I guess that golfers may be the most resistant to this but they could always call it their bit of rough.
Food for thought
Dear Editor, The exciting 'rooftop restaurant' suggestion of Alex Wright (Post, May 5) recalled my school visit to the London Post Office Tower in the days of public use and I shared his thoughts on how unimaginative the current super-apartments or high office mentality of Birmingham can be.
Allowing for my mild vertigo, coupled with fear of sky-high restaurant prices, there are many examples of popular tourist attractions I've recently enjoyed, which showcase City Breaks.
In Riga, Latvia you can choose from a 27th floor 'Skyline' bar at the Reval Hotel via a glass external lift or the more homely 11th floor 'Star Lounge' at the Albert Hotel.
Both show the UNESCO world heritage old city off in its spectacular views.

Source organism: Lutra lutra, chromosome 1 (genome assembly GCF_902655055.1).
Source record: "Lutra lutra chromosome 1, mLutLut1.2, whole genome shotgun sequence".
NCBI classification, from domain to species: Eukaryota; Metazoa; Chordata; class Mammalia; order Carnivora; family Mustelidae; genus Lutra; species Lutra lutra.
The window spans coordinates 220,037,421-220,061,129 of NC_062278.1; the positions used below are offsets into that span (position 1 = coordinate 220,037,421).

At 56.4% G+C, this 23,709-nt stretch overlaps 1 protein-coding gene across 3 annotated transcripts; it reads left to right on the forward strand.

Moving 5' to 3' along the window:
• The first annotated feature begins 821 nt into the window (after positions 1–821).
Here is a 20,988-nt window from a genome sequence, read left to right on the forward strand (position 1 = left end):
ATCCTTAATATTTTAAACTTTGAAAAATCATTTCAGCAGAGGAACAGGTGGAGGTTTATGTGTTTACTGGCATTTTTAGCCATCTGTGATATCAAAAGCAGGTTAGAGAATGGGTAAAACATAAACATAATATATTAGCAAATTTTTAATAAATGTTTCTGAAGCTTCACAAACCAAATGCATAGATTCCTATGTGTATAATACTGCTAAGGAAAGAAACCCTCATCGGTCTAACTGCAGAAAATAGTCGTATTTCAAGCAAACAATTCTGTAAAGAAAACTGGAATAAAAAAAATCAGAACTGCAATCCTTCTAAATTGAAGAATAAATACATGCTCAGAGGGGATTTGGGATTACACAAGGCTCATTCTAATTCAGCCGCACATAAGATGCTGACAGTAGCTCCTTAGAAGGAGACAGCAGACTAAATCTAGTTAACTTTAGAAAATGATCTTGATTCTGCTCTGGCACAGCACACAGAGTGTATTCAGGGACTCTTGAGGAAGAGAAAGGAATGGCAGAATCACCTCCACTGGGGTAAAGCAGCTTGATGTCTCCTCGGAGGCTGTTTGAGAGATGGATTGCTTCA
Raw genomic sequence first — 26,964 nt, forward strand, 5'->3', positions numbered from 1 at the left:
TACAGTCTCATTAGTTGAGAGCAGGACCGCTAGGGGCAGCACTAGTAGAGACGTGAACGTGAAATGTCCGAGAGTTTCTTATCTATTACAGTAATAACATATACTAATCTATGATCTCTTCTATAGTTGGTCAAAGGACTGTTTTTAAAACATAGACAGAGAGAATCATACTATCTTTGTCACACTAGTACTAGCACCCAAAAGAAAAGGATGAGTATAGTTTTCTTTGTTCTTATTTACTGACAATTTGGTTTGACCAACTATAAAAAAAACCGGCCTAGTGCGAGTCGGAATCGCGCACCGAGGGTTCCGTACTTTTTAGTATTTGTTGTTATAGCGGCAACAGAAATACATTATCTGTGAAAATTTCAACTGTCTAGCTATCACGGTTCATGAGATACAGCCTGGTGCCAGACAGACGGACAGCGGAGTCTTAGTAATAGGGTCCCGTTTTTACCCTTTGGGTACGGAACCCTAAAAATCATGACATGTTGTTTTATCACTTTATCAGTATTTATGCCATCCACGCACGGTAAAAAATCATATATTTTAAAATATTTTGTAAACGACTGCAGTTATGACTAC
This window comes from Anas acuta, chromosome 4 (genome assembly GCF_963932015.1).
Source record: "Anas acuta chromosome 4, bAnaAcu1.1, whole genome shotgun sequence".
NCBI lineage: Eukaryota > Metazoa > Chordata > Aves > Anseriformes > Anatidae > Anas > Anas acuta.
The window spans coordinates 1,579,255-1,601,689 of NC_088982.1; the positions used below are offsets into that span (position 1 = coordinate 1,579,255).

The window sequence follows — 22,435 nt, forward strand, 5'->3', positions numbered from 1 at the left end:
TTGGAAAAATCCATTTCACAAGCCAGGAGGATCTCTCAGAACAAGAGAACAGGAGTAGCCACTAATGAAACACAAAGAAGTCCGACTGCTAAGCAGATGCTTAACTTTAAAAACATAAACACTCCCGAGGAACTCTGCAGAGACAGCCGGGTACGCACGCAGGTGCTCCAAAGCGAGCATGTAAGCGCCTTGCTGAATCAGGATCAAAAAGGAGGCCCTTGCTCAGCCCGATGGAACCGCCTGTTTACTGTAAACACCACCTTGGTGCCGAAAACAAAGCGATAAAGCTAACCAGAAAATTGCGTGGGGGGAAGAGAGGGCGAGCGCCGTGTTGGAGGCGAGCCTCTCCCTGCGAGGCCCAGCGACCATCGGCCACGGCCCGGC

For bias and politics, ascend to the top of the Ledra Tower, South Nicosia to view the only divided capital in the world and - if you need it - read about North Cypriot 'invaders' or Islam phobia.
Sixty-six floors high in Hong Kong Island and a revolving restaurant awaits showing most of the territories and firework displays each night whilst amongst the so-called delights in Dubai is viewing construction sites from a high hotel whilst helicopters land on a pad at a neighbouring floor.
Birmingham once boasted the roof of Lewis' department store as a view with a children's zoo (well, Pets Corner) and now even the shop has closed. We had a "Birmingham Eye" for a while before the Aussies snatched it and the restaurant at BBC Pebble Mill afforded vistas over South Birmingham before its demolition.
Like Alex Wright I'd love to compete with the high life of others - let's build it soon.